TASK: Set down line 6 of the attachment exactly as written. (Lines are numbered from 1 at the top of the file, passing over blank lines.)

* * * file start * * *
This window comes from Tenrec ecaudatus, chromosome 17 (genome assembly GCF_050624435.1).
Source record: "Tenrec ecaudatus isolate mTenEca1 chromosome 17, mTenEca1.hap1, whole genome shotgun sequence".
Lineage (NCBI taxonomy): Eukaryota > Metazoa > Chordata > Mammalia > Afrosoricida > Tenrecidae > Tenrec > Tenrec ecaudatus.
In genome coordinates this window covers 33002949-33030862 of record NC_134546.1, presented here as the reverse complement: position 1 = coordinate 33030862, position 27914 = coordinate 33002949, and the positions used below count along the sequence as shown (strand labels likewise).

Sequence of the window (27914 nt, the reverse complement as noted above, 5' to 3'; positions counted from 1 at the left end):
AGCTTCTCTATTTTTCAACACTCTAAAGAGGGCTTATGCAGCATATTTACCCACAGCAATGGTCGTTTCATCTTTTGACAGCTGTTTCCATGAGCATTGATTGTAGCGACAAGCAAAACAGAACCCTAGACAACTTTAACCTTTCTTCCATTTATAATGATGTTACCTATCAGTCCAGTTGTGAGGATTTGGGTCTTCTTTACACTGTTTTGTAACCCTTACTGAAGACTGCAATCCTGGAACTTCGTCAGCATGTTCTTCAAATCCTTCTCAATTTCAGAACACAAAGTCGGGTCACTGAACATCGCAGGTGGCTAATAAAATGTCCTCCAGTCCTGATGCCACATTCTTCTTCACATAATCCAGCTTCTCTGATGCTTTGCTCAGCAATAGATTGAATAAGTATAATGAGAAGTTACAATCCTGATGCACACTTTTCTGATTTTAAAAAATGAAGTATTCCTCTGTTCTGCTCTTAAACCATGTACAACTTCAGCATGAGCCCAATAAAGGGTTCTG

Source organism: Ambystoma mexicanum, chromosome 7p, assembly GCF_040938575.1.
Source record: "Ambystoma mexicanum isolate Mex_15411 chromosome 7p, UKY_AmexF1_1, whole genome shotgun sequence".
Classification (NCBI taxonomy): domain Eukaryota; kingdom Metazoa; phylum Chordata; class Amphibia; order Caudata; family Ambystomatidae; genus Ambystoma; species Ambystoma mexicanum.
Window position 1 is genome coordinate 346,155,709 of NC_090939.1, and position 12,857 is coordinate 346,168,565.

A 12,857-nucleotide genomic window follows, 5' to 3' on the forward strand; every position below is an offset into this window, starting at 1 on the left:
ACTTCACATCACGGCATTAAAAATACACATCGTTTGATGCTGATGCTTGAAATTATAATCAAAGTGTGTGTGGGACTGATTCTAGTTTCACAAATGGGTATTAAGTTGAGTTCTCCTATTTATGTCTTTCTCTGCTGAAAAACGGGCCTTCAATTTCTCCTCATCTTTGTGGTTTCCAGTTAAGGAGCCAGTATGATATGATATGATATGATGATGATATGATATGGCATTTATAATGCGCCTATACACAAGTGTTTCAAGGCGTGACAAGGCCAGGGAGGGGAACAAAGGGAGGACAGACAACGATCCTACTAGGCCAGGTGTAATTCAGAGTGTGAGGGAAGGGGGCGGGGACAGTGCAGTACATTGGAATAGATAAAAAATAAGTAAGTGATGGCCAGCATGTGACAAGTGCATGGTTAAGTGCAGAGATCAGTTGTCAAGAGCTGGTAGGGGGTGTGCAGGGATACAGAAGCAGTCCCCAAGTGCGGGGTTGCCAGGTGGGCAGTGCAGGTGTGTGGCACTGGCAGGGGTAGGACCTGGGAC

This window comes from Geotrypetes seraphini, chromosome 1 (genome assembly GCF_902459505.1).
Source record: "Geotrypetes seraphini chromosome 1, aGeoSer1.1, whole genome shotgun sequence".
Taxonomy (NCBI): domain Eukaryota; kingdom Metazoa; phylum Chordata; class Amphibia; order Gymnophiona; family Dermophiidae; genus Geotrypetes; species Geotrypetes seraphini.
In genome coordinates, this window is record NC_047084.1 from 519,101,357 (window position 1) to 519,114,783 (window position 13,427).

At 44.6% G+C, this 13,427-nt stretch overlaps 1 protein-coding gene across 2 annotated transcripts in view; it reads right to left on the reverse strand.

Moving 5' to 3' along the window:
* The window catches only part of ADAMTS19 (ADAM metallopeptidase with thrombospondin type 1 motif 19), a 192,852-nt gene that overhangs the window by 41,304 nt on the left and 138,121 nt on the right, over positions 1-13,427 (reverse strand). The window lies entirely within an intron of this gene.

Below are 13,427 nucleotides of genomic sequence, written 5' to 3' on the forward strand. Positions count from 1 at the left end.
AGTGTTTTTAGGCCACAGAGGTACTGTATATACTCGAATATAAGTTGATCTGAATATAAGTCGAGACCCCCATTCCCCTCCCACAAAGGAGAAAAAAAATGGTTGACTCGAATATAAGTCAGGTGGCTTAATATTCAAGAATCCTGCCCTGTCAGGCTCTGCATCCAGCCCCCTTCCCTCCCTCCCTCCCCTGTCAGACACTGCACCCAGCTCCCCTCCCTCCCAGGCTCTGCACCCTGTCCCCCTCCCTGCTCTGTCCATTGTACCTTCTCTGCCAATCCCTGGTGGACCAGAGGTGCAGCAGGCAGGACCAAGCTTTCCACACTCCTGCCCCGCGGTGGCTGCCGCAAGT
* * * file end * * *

AGCTTCTCTATTTTTCAACACTCTAAAGAGGGCTTATGCAGCATATTTACCCACAGCAATGGTCGTTTCATCTTTTGACAGCTGTTTCCATGAGCATTGATTGTAGCGACAAGCAAAACAGAACCCTAGACAACTTTAACCTTTCTTCCATTTATAATGATGTTACCTATCAGTCCAGTTGTGAGGATTTGGGTCTTCTTTACACTGTTTTGTAACCCTTACTGAAGACTGCAATCCTGGAACTTCGTCAGCATGTTCTTCAAATCCTTCTCAATTTCAGAACACAAAGTCGGGTCACTGAACATCGCAGGTGGCTAATAAAATGTCCTCCAGTCCTGATGCCACATTCTTCTTCACATAATCCAGCTTCTCTGATGCTTTGCTCAGCAATAGATTGAATAAGTATAATGAGAAGTTACAATCCTGATGCACACTTTTCTGATTTTAAAAAATGAAGTATTCCTCTGTTCTGCTCTTAAACCATGTACAACTTCAGCATGAGCCCAATAAAGGGTTCTG